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Earlier today it was noted that a semi-popular, free-to-play shooter would be coming to the PlayStation 4. It's being further touted by Sony that not only will free-to-play PC titles be arriving on the PS4, but a whole bunch of indie games will be available as well as the company is lifting all the procedural steps to get games designed, developed and published on the PlayStation 4.

Following news of Blacklight Retribution coming to Sony's upcoming next-generation console, it was announced that the cooperative dinosaur FPS Primal Carnage would also be arriving for the PS4. But that's not even the good news. Gamasutra has an interview with head of developer relations at Sony Computer Entertainment, Adam Boyes, who stated in the very interesting interview that...
We've just changed our whole concept submission process. It used to be two stages, and all this feedback, and now it's just one, and it's optional feedback, so there's no greenlighting process, no voting, no weird stuff.

I hope that wasn't a dig at Valve's Greenlight? Still, Sony removing the layers of approval makes things a heck of a lot easier for the entry of design for developers of any and all sizes. As many gamers may have noted during the seventh generation of console development, there were no mid-tier or mid-budget games at all: it was either indie titles or AAA titles with no room or financial tunneling through the certification or concept approval process to afford for anything in between. It was one or the other.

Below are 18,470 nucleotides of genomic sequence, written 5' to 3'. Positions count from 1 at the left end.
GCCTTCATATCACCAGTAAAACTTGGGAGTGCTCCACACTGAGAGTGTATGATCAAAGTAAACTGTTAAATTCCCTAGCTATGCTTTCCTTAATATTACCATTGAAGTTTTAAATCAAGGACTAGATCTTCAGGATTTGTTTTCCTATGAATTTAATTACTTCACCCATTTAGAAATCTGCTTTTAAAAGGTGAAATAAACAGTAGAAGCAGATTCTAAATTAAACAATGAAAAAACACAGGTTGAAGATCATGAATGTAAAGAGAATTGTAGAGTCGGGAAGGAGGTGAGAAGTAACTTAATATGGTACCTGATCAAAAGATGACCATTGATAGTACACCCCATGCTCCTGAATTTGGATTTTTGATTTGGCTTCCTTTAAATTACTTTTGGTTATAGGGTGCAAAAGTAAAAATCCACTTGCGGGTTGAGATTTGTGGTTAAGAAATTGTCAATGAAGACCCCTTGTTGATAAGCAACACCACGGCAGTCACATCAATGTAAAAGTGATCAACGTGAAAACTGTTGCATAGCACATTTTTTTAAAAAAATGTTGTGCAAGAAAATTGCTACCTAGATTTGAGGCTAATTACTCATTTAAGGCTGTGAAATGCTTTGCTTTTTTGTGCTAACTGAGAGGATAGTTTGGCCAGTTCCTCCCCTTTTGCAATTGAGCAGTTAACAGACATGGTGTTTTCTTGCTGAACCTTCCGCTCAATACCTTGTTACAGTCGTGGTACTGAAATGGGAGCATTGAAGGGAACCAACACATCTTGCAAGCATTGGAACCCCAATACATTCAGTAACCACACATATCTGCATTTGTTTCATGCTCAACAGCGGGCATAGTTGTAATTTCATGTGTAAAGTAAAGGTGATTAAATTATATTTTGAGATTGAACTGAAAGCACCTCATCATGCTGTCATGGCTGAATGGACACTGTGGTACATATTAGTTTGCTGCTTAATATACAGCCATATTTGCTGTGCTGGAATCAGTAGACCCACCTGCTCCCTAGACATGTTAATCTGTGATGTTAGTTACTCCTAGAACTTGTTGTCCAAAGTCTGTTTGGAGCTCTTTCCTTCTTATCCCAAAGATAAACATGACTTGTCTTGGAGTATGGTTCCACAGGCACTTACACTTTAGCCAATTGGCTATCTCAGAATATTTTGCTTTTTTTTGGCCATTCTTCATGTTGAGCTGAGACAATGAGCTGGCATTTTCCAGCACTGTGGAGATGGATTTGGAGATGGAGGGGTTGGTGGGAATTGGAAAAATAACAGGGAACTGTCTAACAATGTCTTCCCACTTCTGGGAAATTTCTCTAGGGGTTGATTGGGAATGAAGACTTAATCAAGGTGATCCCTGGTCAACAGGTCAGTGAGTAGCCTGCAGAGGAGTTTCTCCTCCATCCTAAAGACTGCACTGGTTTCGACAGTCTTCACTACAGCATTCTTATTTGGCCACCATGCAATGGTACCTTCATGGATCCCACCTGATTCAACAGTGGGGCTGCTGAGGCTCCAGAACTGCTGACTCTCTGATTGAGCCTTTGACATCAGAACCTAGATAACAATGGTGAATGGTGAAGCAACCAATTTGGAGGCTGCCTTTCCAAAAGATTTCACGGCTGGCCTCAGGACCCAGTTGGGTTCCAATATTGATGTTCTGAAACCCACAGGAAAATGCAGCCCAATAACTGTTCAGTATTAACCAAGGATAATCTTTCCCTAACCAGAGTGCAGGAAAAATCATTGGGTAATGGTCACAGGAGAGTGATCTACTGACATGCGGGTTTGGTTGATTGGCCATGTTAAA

Sony has already guaranteed that they are opening the doors for games between $0.99 and $60, with $60 being the cap for AAA games to keep the barrier of entry for consumers reasonable.

Boyes went on to say that...
What I did, getting on board, went across the world and listened to feedback -- and said, "What are the biggest complaints, and how do we knock this out?" So that changed, and we continue to work every week on "what else are they complaining about?"

So if it's, hey, these guys are developing content for Vita, and we like the team, so we send them Vita kits as loaners for free. Or waiving patch fees for independent developers, if they need that support, then we're totally behind it.

Previously Tim Schafer had noted that patch fees could extend to and beyond $40,000 per patch, making it next to nigh impossible for smaller studios to patch their game frequently or add new content on a regular basis.

Boyes hopes that by opening up the approval and certification process to make it easier for developers, perhaps they can leverage the PS4 to be as accommodating to developers and gamers as much as Valve has opened up Steam to be both consumer-friendly and developer-friendly.

More games are expected to be announced for the PlayStation 4 leading up to and beyond E3 as Sony preps the console for a holiday 2013 launch.